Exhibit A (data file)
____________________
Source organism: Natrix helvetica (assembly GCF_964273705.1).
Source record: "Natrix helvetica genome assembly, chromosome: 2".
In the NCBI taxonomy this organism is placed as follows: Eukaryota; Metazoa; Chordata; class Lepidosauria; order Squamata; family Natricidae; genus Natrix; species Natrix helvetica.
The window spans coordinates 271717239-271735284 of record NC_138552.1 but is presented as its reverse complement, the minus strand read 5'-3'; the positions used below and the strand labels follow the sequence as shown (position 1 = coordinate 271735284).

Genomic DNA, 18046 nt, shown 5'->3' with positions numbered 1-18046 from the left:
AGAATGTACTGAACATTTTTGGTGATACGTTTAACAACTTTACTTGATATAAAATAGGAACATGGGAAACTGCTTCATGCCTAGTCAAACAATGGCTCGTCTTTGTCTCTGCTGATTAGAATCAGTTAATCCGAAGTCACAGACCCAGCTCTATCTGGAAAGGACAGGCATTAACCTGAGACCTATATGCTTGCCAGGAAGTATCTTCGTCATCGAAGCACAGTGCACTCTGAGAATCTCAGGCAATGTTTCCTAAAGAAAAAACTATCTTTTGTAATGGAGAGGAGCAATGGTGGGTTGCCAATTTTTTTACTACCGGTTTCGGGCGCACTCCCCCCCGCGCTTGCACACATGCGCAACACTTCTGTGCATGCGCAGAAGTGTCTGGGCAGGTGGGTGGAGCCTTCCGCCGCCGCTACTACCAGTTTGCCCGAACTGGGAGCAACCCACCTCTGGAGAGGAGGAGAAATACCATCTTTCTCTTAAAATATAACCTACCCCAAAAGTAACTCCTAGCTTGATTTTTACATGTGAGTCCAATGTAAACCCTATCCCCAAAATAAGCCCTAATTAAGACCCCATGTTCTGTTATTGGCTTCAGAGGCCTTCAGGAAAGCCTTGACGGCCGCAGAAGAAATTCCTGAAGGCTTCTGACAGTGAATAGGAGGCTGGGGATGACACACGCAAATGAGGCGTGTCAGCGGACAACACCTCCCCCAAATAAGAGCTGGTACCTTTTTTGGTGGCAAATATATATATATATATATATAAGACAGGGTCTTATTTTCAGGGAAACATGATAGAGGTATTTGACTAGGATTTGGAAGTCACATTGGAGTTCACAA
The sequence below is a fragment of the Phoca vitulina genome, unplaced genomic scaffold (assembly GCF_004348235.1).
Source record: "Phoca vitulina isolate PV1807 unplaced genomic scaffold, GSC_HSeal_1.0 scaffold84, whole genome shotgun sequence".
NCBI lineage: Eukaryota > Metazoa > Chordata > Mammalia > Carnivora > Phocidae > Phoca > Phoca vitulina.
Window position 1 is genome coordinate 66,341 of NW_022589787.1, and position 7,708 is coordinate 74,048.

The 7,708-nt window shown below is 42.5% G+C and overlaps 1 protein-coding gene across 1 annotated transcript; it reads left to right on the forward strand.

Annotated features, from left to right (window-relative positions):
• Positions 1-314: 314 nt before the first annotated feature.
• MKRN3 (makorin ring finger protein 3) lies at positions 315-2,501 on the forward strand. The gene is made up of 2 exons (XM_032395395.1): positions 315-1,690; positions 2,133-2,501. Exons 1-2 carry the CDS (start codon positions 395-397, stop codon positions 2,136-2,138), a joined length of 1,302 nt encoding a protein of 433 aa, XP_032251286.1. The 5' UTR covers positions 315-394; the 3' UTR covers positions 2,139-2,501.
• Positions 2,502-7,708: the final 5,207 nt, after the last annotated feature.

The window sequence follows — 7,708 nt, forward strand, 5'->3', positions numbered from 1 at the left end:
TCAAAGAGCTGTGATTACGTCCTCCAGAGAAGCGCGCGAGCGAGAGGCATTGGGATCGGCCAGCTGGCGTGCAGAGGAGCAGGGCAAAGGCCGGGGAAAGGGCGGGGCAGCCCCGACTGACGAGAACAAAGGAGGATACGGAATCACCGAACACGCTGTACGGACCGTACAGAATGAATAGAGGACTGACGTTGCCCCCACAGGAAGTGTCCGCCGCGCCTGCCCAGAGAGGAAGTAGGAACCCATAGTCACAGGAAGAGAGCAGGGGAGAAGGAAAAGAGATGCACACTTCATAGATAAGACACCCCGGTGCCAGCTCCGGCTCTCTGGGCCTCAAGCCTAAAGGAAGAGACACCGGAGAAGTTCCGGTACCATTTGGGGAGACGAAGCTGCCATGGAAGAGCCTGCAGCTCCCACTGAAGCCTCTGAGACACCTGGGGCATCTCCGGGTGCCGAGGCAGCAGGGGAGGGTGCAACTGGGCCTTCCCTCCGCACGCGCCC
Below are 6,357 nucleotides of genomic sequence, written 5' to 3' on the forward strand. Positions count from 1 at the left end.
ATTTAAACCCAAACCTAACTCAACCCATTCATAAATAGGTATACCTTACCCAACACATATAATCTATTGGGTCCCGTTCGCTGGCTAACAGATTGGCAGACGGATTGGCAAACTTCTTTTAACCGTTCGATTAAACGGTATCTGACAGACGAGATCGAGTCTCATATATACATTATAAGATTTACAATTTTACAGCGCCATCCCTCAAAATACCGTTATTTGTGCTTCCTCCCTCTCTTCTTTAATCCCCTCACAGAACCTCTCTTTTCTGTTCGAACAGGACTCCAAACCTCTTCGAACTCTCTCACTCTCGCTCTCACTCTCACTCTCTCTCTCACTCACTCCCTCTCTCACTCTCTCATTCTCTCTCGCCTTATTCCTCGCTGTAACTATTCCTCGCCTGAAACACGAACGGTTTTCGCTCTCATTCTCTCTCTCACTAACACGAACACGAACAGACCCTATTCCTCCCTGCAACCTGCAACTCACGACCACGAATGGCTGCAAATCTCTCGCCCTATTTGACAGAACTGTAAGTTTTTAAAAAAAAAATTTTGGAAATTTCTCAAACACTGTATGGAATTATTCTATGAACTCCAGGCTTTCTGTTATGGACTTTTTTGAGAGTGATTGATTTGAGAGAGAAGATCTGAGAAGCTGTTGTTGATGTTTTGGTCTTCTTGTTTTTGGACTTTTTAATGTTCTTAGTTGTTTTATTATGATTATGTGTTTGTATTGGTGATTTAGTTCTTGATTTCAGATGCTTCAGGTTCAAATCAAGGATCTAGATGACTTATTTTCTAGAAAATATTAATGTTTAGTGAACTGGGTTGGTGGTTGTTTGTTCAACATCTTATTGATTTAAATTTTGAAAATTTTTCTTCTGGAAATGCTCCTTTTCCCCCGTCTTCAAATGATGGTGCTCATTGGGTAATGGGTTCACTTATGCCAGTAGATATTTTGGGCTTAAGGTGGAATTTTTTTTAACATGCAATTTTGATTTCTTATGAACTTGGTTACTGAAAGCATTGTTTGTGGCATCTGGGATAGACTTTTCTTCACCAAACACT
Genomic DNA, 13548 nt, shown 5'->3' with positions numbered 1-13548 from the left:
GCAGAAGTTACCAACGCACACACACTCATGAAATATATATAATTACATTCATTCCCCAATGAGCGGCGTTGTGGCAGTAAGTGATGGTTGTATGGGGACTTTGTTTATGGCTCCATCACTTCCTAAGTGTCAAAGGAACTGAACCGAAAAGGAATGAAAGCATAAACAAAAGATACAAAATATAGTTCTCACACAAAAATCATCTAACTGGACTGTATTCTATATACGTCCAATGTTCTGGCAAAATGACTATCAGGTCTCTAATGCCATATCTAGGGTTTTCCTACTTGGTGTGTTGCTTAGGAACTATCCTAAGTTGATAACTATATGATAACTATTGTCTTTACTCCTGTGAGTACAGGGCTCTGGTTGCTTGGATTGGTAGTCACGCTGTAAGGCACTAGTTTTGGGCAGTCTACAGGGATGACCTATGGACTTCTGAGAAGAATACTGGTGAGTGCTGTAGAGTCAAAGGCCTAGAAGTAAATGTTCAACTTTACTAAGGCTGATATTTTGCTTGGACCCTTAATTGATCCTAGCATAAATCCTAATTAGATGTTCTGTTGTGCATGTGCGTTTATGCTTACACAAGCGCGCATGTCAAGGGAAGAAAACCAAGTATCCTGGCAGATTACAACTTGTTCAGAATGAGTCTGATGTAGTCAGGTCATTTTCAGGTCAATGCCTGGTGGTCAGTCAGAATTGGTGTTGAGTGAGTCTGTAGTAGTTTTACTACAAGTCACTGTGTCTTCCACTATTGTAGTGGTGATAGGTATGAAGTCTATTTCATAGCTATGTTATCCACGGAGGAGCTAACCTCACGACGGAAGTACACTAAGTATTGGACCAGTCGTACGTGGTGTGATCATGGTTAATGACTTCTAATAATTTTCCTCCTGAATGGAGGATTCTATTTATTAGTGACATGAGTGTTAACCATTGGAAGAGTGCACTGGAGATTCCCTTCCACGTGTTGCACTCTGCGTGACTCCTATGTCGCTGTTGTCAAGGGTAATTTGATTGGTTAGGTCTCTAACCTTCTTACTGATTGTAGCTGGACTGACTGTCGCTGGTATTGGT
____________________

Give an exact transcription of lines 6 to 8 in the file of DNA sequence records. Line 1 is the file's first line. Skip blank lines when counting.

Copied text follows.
AGAATGTACTGAACATTTTTGGTGATACGTTTAACAACTTTACTTGATATAAAATAGGAACATGGGAAACTGCTTCATGCCTAGTCAAACAATGGCTCGTCTTTGTCTCTGCTGATTAGAATCAGTTAATCCGAAGTCACAGACCCAGCTCTATCTGGAAAGGACAGGCATTAACCTGAGACCTATATGCTTGCCAGGAAGTATCTTCGTCATCGAAGCACAGTGCACTCTGAGAATCTCAGGCAATGTTTCCTAAAGAAAAAACTATCTTTTGTAATGGAGAGGAGCAATGGTGGGTTGCCAATTTTTTTACTACCGGTTTCGGGCGCACTCCCCCCCGCGCTTGCACACATGCGCAACACTTCTGTGCATGCGCAGAAGTGTCTGGGCAGGTGGGTGGAGCCTTCCGCCGCCGCTACTACCAGTTTGCCCGAACTGGGAGCAACCCACCTCTGGAGAGGAGGAGAAATACCATCTTTCTCTTAAAATATAACCTACCCCAAAAGTAACTCCTAGCTTGATTTTTACATGTGAGTCCAATGTAAACCCTATCCCCAAAATAAGCCCTAATTAAGACCCCATGTTCTGTTATTGGCTTCAGAGGCCTTCAGGAAAGCCTTGACGGCCGCAGAAGAAATTCCTGAAGGCTTCTGACAGTGAATAGGAGGCTGGGGATGACACACGCAAATGAGGCGTGTCAGCGGACAACACCTCCCCCAAATAAGAGCTGGTACCTTTTTTGGTGGCAAATATATATATATATATATATAAGACAGGGTCTTATTTTCAGGGAAACATGATAGAGGTATTTGACTAGGATTTGGAAGTCACATTGGAGTTCACAA
The sequence below is a fragment of the Phoca vitulina genome, unplaced genomic scaffold (assembly GCF_004348235.1).
Source record: "Phoca vitulina isolate PV1807 unplaced genomic scaffold, GSC_HSeal_1.0 scaffold84, whole genome shotgun sequence".